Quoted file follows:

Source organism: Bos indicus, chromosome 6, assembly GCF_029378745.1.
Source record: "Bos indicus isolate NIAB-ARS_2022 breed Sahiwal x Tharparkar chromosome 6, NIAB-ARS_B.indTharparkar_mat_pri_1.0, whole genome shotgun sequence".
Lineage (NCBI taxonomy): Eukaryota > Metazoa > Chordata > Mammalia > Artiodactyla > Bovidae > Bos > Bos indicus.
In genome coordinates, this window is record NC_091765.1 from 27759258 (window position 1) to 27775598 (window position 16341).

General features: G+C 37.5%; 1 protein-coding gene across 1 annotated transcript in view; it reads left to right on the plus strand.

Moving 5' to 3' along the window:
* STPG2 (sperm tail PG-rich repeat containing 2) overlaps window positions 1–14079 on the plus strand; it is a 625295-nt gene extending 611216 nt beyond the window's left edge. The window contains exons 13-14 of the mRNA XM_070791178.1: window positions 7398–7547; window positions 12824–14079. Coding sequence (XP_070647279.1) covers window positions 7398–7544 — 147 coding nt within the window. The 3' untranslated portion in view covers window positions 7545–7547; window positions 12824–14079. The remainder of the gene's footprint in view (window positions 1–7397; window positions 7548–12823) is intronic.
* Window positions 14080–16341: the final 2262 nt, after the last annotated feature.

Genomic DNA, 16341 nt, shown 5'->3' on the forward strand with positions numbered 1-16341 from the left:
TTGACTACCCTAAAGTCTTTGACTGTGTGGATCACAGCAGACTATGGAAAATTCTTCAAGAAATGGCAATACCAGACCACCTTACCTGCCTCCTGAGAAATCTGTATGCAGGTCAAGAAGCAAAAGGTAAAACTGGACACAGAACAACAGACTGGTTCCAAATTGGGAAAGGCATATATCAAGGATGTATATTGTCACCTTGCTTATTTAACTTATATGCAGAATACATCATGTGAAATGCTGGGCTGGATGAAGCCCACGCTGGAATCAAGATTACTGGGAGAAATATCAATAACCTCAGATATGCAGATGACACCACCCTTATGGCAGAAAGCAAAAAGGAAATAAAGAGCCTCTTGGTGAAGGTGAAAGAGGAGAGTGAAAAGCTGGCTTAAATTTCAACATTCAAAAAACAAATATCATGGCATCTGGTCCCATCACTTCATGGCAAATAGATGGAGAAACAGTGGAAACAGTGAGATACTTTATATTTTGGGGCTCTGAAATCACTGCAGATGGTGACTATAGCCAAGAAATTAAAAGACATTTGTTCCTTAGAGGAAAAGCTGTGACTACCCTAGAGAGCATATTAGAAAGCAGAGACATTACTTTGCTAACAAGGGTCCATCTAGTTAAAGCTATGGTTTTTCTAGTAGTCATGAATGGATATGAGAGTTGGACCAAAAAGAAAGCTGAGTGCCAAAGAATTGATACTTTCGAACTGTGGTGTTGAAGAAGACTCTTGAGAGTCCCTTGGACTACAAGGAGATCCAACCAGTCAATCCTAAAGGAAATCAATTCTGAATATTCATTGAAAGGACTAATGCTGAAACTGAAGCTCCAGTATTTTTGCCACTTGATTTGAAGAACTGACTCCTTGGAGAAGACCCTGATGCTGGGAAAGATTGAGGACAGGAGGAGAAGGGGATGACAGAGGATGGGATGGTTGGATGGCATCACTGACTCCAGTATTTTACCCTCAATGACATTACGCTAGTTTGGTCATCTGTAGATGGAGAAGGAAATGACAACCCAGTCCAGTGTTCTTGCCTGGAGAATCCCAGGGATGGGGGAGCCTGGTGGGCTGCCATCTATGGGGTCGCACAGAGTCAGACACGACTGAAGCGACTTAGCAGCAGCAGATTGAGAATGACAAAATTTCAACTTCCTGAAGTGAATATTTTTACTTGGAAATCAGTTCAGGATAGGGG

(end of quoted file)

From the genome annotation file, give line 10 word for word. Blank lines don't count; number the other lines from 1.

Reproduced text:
TTGACTACCCTAAAGTCTTTGACTGTGTGGATCACAGCAGACTATGGAAAATTCTTCAAGAAATGGCAATACCAGACCACCTTACCTGCCTCCTGAGAAATCTGTATGCAGGTCAAGAAGCAAAAGGTAAAACTGGACACAGAACAACAGACTGGTTCCAAATTGGGAAAGGCATATATCAAGGATGTATATTGTCACCTTGCTTATTTAACTTATATGCAGAATACATCATGTGAAATGCTGGGCTGGATGAAGCCCACGCTGGAATCAAGATTACTGGGAGAAATATCAATAACCTCAGATATGCAGATGACACCACCCTTATGGCAGAAAGCAAAAAGGAAATAAAGAGCCTCTTGGTGAAGGTGAAAGAGGAGAGTGAAAAGCTGGCTTAAATTTCAACATTCAAAAAACAAATATCATGGCATCTGGTCCCATCACTTCATGGCAAATAGATGGAGAAACAGTGGAAACAGTGAGATACTTTATATTTTGGGGCTCTGAAATCACTGCAGATGGTGACTATAGCCAAGAAATTAAAAGACATTTGTTCCTTAGAGGAAAAGCTGTGACTACCCTAGAGAGCATATTAGAAAGCAGAGACATTACTTTGCTAACAAGGGTCCATCTAGTTAAAGCTATGGTTTTTCTAGTAGTCATGAATGGATATGAGAGTTGGACCAAAAAGAAAGCTGAGTGCCAAAGAATTGATACTTTCGAACTGTGGTGTTGAAGAAGACTCTTGAGAGTCCCTTGGACTACAAGGAGATCCAACCAGTCAATCCTAAAGGAAATCAATTCTGAATATTCATTGAAAGGACTAATGCTGAAACTGAAGCTCCAGTATTTTTGCCACTTGATTTGAAGAACTGACTCCTTGGAGAAGACCCTGATGCTGGGAAAGATTGAGGACAGGAGGAGAAGGGGATGACAGAGGATGGGATGGTTGGATGGCATCACTGACTCCAGTATTTTACCCTCAATGACATTACGCTAGTTTGGTCATCTGTAGATGGAGAAGGAAATGACAACCCAGTCCAGTGTTCTTGCCTGGAGAATCCCAGGGATGGGGGAGCCTGGTGGGCTGCCATCTATGGGGTCGCACAGAGTCAGACACGACTGAAGCGACTTAGCAGCAGCAGATTGAGAATGACAAAATTTCAACTTCCTGAAGTGAATATTTTTACTTGGAAATCAGTTCAGGATAGGGG